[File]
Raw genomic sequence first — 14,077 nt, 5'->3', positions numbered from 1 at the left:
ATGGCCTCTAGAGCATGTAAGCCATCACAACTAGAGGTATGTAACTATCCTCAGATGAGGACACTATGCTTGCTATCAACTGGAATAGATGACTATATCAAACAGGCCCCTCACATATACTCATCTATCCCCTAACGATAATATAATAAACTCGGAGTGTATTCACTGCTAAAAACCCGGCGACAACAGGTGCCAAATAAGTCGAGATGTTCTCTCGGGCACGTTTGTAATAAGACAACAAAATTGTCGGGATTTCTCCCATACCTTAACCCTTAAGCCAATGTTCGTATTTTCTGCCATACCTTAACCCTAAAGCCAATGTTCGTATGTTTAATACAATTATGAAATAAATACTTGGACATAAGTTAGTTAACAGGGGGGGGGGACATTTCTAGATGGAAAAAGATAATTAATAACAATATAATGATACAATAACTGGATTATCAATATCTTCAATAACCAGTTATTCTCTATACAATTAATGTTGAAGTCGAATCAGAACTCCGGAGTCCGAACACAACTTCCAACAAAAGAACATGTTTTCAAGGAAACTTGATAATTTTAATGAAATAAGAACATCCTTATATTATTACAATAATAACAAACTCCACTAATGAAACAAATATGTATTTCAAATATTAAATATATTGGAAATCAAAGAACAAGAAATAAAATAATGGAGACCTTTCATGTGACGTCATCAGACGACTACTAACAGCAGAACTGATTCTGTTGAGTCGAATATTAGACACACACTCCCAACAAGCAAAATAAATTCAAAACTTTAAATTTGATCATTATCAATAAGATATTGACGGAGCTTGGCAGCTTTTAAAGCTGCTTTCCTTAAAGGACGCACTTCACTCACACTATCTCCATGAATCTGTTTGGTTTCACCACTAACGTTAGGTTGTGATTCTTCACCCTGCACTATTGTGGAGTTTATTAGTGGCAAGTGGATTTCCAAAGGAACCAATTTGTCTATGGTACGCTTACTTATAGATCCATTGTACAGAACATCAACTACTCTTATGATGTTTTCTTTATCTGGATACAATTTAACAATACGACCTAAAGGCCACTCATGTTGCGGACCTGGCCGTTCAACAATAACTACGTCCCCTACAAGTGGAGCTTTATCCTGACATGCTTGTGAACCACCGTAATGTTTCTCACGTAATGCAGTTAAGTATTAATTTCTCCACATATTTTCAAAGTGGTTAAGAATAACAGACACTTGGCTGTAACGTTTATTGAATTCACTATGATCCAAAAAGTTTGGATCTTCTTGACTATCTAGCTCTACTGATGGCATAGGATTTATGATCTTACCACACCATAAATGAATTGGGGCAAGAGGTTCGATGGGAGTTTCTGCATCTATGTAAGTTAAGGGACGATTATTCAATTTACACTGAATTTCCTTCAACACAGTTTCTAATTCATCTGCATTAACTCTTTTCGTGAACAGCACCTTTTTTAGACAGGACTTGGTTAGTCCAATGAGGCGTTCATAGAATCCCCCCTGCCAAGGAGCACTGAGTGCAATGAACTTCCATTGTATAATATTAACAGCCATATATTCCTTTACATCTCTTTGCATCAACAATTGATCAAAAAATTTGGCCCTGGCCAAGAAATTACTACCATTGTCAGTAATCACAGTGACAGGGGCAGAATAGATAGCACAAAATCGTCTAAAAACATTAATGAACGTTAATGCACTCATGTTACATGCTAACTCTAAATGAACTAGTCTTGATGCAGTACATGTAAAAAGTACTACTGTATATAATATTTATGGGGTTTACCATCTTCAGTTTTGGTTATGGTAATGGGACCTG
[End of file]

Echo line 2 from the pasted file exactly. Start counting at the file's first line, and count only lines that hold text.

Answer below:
ATGGCCTCTAGAGCATGTAAGCCATCACAACTAGAGGTATGTAACTATCCTCAGATGAGGACACTATGCTTGCTATCAACTGGAATAGATGACTATATCAAACAGGCCCCTCACATATACTCATCTATCCCCTAACGATAATATAATAAACTCGGAGTGTATTCACTGCTAAAAACCCGGCGACAACAGGTGCCAAATAAGTCGAGATGTTCTCTCGGGCACGTTTGTAATAAGACAACAAAATTGTCGGGATTTCTCCCATACCTTAACCCTTAAGCCAATGTTCGTATTTTCTGCCATACCTTAACCCTAAAGCCAATGTTCGTATGTTTAATACAATTATGAAATAAATACTTGGACATAAGTTAGTTAACAGGGGGGGGGGACATTTCTAGATGGAAAAAGATAATTAATAACAATATAATGATACAATAACTGGATTATCAATATCTTCAATAACCAGTTATTCTCTATACAATTAATGTTGAAGTCGAATCAGAACTCCGGAGTCCGAACACAACTTCCAACAAAAGAACATGTTTTCAAGGAAACTTGATAATTTTAATGAAATAAGAACATCCTTATATTATTACAATAATAACAAACTCCACTAATGAAACAAATATGTATTTCAAATATTAAATATATTGGAAATCAAAGAACAAGAAATAAAATAATGGAGACCTTTCATGTGACGTCATCAGACGACTACTAACAGCAGAACTGATTCTGTTGAGTCGAATATTAGACACACACTCCCAACAAGCAAAATAAATTCAAAACTTTAAATTTGATCATTATCAATAAGATATTGACGGAGCTTGGCAGCTTTTAAAGCTGCTTTCCTTAAAGGACGCACTTCACTCACACTATCTCCATGAATCTGTTTGGTTTCACCACTAACGTTAGGTTGTGATTCTTCACCCTGCACTATTGTGGAGTTTATTAGTGGCAAGTGGATTTCCAAAGGAACCAATTTGTCTATGGTACGCTTACTTATAGATCCATTGTACAGAACATCAACTACTCTTATGATGTTTTCTTTATCTGGATACAATTTAACAATACGACCTAAAGGCCACTCATGTTGCGGACCTGGCCGTTCAACAATAACTACGTCCCCTACAAGTGGAGCTTTATCCTGACATGCTTGTGAACCACCGTAATGTTTCTCACGTAATGCAGTTAAGTATTAATTTCTCCACATATTTTCAAAGTGGTTAAGAATAACAGACACTTGGCTGTAACGTTTATTGAATTCACTATGATCCAAAAAGTTTGGATCTTCTTGACTATCTAGCTCTACTGATGGCATAGGATTTATGATCTTACCACACCATAAATGAATTGGGGCAAGAGGTTCGATGGGAGTTTCTGCATCTATGTAAGTTAAGGGACGATTATTCAATTTACACTGAATTTCCTTCAACACAGTTTCTAATTCATCTGCATTAACTCTTTTCGTGAACAGCACCTTTTTTAGACAGGACTTGGTTAGTCCAATGAGGCGTTCATAGAATCCCCCCTGCCAAGGAGCACTGAGTGCAATGAACTTCCATTGTATAATATTAACAGCCATATATTCCTTTACATCTCTTTGCATCAACAATTGATCAAAAAATTTGGCCCTGGCCAAGAAATTACTACCATTGTCAGTAATCACAGTGACAGGGGCAGAATAGATAGCACAAAATCGTCTAAAAACATTAATGAACGTTAATGCACTCATGTTACATGCTAACTCTAAATGAACTAGTCTTGATGCAGTACATGTAAAAAGTACTACTGTATATAATATTTATGGGGTTTACCATCTTCAGTTTTGGTTATGGTAATGGGACCTG